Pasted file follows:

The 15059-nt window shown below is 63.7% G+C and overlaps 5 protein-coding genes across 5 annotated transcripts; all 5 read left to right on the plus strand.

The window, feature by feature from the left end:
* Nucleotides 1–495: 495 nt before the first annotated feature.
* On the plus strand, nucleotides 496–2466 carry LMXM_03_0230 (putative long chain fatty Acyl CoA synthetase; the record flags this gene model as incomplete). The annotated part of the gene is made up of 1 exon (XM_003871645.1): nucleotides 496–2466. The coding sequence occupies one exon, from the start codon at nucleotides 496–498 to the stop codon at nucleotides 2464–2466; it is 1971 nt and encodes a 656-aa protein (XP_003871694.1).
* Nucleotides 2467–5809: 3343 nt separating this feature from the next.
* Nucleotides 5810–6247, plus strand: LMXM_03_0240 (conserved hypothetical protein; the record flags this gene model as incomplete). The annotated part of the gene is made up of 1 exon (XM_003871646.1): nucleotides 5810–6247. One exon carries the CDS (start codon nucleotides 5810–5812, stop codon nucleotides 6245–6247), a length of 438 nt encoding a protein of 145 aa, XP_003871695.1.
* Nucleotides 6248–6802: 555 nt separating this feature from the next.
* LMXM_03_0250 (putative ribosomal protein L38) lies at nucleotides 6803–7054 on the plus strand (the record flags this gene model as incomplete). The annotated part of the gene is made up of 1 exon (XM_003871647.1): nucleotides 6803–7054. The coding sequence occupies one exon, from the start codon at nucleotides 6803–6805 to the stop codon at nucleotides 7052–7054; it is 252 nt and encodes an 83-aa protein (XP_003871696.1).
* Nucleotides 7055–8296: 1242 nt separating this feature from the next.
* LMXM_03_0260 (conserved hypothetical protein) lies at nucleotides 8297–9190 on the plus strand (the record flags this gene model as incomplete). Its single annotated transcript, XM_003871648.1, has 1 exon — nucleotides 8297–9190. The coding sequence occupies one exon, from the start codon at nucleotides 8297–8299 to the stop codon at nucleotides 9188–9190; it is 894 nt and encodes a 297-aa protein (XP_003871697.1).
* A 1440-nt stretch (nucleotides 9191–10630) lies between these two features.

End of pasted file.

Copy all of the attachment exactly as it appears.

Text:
The 15059-nt window shown below is 63.7% G+C and overlaps 5 protein-coding genes across 5 annotated transcripts; all 5 read left to right on the plus strand.

The window, feature by feature from the left end:
* Nucleotides 1–495: 495 nt before the first annotated feature.
* On the plus strand, nucleotides 496–2466 carry LMXM_03_0230 (putative long chain fatty Acyl CoA synthetase; the record flags this gene model as incomplete). The annotated part of the gene is made up of 1 exon (XM_003871645.1): nucleotides 496–2466. The coding sequence occupies one exon, from the start codon at nucleotides 496–498 to the stop codon at nucleotides 2464–2466; it is 1971 nt and encodes a 656-aa protein (XP_003871694.1).
* Nucleotides 2467–5809: 3343 nt separating this feature from the next.
* Nucleotides 5810–6247, plus strand: LMXM_03_0240 (conserved hypothetical protein; the record flags this gene model as incomplete). The annotated part of the gene is made up of 1 exon (XM_003871646.1): nucleotides 5810–6247. One exon carries the CDS (start codon nucleotides 5810–5812, stop codon nucleotides 6245–6247), a length of 438 nt encoding a protein of 145 aa, XP_003871695.1.
* Nucleotides 6248–6802: 555 nt separating this feature from the next.
* LMXM_03_0250 (putative ribosomal protein L38) lies at nucleotides 6803–7054 on the plus strand (the record flags this gene model as incomplete). The annotated part of the gene is made up of 1 exon (XM_003871647.1): nucleotides 6803–7054. The coding sequence occupies one exon, from the start codon at nucleotides 6803–6805 to the stop codon at nucleotides 7052–7054; it is 252 nt and encodes an 83-aa protein (XP_003871696.1).
* Nucleotides 7055–8296: 1242 nt separating this feature from the next.
* LMXM_03_0260 (conserved hypothetical protein) lies at nucleotides 8297–9190 on the plus strand (the record flags this gene model as incomplete). Its single annotated transcript, XM_003871648.1, has 1 exon — nucleotides 8297–9190. The coding sequence occupies one exon, from the start codon at nucleotides 8297–8299 to the stop codon at nucleotides 9188–9190; it is 894 nt and encodes a 297-aa protein (XP_003871697.1).
* A 1440-nt stretch (nucleotides 9191–10630) lies between these two features.